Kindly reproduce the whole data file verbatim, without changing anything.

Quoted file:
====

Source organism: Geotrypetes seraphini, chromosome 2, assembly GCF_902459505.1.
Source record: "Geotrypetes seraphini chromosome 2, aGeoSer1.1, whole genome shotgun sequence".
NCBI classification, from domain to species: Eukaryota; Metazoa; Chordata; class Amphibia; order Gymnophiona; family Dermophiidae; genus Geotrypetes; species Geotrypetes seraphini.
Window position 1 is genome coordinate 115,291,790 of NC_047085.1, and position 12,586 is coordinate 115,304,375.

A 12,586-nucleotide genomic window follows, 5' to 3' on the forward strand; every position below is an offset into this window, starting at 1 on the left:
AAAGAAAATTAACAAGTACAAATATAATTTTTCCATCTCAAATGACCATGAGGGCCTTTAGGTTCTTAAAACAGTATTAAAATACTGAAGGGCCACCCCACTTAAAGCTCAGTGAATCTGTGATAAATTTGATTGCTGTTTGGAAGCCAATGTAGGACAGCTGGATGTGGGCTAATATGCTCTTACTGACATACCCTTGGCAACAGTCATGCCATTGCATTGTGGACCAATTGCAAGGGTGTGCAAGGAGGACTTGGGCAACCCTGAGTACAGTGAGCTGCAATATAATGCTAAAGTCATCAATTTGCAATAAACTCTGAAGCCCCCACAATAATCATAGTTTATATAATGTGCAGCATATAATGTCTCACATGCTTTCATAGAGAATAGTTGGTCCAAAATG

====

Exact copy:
Source organism: Geotrypetes seraphini, chromosome 2, assembly GCF_902459505.1.
Source record: "Geotrypetes seraphini chromosome 2, aGeoSer1.1, whole genome shotgun sequence".
NCBI classification, from domain to species: Eukaryota; Metazoa; Chordata; class Amphibia; order Gymnophiona; family Dermophiidae; genus Geotrypetes; species Geotrypetes seraphini.
Window position 1 is genome coordinate 115,291,790 of NC_047085.1, and position 12,586 is coordinate 115,304,375.

A 12,586-nucleotide genomic window follows, 5' to 3' on the forward strand; every position below is an offset into this window, starting at 1 on the left:
AAAGAAAATTAACAAGTACAAATATAATTTTTCCATCTCAAATGACCATGAGGGCCTTTAGGTTCTTAAAACAGTATTAAAATACTGAAGGGCCACCCCACTTAAAGCTCAGTGAATCTGTGATAAATTTGATTGCTGTTTGGAAGCCAATGTAGGACAGCTGGATGTGGGCTAATATGCTCTTACTGACATACCCTTGGCAACAGTCATGCCATTGCATTGTGGACCAATTGCAAGGGTGTGCAAGGAGGACTTGGGCAACCCTGAGTACAGTGAGCTGCAATATAATGCTAAAGTCATCAATTTGCAATAAACTCTGAAGCCCCCACAATAATCATAGTTTATATAATGTGCAGCATATAATGTCTCACATGCTTTCATAGAGAATAGTTGGTCCAAAATG